Let's look at the example of ERP Allocation. In the interest of brevity, I am going to skip most of the explanation of the ERP Allocation algorithm and stick to this basic review: a company has a list of sales orders (demand) and a list of purchase orders (supply). Sales orders come in through EDI, and at least once/day the purchasing department must match supply to demand to find out what they need to order. Here is an unrealistically simple example of the supply and demand they might be facing:

  *** DEMAND ***          *** SUPPLY ***

    DATE    | QTY           DATE    | QTY
------------+-----      ------------+----- 
  3/ 1/2011 |  5          3/ 1/2011 |  3
  3/15/2011 | 15          3/ 3/2011 |  6
  4/ 1/2011 | 10          3/15/2011 | 20
  4/ 3/2011 |  7   

The desired output of the ERP Allocation might look like this:

 *** DEMAND ***      *** SUPPLY ****
    DATE    | QTY |  DATE_IN   | QTY  | FINAL 
------------+-----+------------+------+-------
  3/ 1/2011 |  5  |  3/ 1/2011 |  3   |  no
                  |  3/ 3/2011 |  2   | Yes 
  3/15/2011 | 15  |  3/ 3/2011 |  4   |  no
                  |  3/15/2011 | 11   | Yes
  4/ 1/2011 | 10  |  3/15/2011 |  9   |  no
  4/ 3/2011 |  7  |    null    | null |  no

From this the purchasing agents know that the Sales Order that ships on 3/1 will be two days late, and the Sales Orders that will ship on 4/1 and 4/3 cannot be filled completely. They have to order more stuff.

Now for the killer question: Can the desired output be generated in a single SQL query? The answer is no, not even with Common Table Expressions or other recursive constructs. The reason is that each match-up of a purchase order to a sales order modifies the supply available to the next sales order. Or, to use the definition of Fourth Order Business Logic, each iteration will consume some supply and so will affect the inputs available to the next step.

We can see this most clearly if we look at some pseudo-code:

for each sales order by date {
   while sales order demand not met {
      get earliest purchase order w/qty avial > 0
         break if none
      make entry in matching table
      // This is the write operation that 
      // means we have Fourth Order Business Logic
      reduce available qty of purchase order
   }
   break if no more purchase orders
}

Conclusions

As stated in the beginning, it is my belief that these four orders should "ring true" with any developer who has experience with non-trivial business applications. Though we may dispute terminology and argue over edge cases, the recognition and naming of the Four Orders should be of immediate benefit during analysis, design, coding, and refactoring. They rigorously establish both the minimum and maximum bounds of complexity while also filling in the two kinds of actions we all take between those bounds. They are datamodel agnostic, and even agnostic to implementation strategies within data models (like the normalize/denormalize debate in relational).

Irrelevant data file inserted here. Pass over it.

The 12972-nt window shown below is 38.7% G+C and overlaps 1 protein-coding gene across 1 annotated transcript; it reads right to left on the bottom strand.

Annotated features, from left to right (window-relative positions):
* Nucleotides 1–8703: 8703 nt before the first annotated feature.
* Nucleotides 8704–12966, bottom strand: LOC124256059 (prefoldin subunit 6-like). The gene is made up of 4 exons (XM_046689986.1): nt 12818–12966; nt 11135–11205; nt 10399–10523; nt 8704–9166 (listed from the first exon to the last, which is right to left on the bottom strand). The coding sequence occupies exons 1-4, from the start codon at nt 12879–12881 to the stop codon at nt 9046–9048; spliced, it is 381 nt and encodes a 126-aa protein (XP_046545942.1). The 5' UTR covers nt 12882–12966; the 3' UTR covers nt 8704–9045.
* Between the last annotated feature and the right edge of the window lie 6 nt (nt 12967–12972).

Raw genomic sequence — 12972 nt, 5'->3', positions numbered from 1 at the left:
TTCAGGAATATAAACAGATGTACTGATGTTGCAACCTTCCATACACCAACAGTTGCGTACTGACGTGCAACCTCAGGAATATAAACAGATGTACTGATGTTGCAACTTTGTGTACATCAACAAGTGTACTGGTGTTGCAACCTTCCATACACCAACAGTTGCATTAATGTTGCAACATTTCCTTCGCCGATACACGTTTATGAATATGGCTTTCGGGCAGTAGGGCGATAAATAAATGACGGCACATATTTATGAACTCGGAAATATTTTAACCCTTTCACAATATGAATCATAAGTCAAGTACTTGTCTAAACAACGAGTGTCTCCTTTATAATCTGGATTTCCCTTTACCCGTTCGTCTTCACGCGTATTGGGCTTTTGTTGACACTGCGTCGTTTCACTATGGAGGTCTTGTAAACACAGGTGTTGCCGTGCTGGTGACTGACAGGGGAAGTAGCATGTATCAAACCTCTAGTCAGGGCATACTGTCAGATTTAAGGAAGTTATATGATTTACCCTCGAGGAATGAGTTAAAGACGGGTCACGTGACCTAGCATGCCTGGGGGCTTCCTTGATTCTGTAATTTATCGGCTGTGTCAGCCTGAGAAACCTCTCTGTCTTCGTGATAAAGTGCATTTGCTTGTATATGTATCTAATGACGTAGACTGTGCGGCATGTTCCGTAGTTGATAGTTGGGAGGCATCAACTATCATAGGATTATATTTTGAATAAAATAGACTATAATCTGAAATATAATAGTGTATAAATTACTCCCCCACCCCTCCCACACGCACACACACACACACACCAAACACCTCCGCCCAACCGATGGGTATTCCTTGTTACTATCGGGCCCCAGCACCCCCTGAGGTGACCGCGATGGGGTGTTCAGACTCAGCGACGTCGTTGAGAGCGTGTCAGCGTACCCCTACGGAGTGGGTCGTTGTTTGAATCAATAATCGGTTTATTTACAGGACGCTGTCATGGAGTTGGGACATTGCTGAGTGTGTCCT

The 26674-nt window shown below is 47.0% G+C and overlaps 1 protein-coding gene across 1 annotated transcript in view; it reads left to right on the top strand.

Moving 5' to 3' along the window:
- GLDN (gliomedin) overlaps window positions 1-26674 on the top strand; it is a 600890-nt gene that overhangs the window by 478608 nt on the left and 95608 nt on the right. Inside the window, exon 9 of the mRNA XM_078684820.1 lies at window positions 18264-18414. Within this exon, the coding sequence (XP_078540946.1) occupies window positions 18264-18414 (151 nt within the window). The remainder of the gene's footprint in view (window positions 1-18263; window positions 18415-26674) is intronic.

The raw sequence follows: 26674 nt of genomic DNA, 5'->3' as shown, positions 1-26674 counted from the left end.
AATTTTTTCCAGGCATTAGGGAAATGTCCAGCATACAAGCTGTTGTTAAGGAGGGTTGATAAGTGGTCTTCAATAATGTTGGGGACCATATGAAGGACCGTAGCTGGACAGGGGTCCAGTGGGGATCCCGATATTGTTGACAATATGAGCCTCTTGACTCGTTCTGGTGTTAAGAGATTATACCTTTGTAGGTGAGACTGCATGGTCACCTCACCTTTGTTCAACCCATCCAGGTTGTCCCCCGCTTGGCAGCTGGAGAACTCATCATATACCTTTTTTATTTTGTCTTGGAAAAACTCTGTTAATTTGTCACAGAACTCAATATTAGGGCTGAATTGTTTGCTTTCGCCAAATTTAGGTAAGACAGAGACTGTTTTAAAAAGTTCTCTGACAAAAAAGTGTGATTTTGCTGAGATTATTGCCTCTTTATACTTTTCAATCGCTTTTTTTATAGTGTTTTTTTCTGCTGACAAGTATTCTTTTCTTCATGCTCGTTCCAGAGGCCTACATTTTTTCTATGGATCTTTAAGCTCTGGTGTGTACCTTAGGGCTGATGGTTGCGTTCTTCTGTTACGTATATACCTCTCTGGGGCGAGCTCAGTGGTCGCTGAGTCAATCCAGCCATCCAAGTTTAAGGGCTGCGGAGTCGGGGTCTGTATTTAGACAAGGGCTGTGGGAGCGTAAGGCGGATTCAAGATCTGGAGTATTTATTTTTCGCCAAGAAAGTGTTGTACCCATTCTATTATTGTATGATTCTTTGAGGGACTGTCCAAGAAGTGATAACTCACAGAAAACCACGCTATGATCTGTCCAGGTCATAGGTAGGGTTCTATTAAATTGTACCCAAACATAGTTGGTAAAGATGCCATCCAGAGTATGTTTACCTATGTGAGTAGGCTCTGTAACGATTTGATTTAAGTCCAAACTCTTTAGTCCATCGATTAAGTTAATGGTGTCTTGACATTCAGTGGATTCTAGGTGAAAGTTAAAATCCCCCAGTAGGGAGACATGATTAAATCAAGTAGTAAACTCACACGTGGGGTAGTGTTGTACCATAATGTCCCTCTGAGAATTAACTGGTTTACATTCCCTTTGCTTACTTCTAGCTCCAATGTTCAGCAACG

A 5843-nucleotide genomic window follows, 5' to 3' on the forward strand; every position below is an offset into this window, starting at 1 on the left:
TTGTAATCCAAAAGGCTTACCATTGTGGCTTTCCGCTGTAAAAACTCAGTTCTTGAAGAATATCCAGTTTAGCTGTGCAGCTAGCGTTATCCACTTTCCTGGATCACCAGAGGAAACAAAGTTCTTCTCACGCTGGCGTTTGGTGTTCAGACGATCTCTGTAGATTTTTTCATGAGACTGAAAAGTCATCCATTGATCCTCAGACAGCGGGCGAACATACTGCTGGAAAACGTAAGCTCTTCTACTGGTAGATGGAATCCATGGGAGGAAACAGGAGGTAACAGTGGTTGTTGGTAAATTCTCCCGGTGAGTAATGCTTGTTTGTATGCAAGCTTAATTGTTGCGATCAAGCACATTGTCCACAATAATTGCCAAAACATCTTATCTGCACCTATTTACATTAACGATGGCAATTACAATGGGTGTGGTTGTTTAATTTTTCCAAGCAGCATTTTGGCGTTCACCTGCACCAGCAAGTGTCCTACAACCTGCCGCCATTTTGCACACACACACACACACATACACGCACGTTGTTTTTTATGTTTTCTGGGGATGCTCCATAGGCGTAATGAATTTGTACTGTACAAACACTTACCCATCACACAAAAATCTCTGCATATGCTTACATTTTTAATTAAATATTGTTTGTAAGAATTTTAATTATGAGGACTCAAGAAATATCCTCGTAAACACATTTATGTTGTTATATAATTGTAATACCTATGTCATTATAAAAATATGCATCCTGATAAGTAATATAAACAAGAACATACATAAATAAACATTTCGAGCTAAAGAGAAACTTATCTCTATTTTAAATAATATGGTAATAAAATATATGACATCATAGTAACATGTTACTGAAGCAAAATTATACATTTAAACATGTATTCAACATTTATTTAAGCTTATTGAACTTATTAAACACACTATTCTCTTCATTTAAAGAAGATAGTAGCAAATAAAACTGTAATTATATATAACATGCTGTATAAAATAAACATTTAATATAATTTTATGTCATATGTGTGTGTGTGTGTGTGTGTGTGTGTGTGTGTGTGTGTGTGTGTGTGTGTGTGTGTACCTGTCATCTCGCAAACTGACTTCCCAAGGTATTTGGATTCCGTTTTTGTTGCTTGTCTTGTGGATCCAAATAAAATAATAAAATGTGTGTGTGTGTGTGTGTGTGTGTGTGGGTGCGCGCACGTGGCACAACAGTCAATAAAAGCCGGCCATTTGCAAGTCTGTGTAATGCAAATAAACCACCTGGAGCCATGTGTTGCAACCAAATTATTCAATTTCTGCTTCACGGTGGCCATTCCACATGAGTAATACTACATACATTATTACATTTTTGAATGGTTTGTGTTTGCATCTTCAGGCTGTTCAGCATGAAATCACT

But their true power is in providing a framework of thought for the process of synthesizing requirements into a specification and from there an implementation.

Tomorrow we will see some theorems that we can derive from these definitions.

8 comments:

Anonymous said...

> Now for the killer question: Can the desired output be generated in a single SQL query?

Not even with the MODEL-clause...?

:-)

br1 said...

Here's a completely formal way to think of schemas: http://corp.galois.com/blog/2010/5/27/tech-talk-categories-are-databases.html

Sudhir DBAKings said...

Nice post very helpful

dbakings

Garry Laly said...

Very nice.
Follow my blog for tutorial about computer and programming vb.net : http://gcomxp.blogspot.com/

simon jarry said...

I don't have any words to enjoy this publish.....I am really amazed ....the particular person who developed this post certainly realized the topic well..thanks for sharing this with us.

BrainShakers Interactive

Martin Mathur said...

Hi, saw your post and find it very helpful as we are also involved in Database appending and Mailing Database

yogi shuemantri said...

nice post :), please visit back :D http://yosmantri.student.ipb.ac.id/2013/11/20/5-bacaan-wajib-seorang-programmer/ thanks :D

Chui Tey said...

Ken

Please write the follow up on how 3rd order is limitation of our tools. Many thanks!

Chui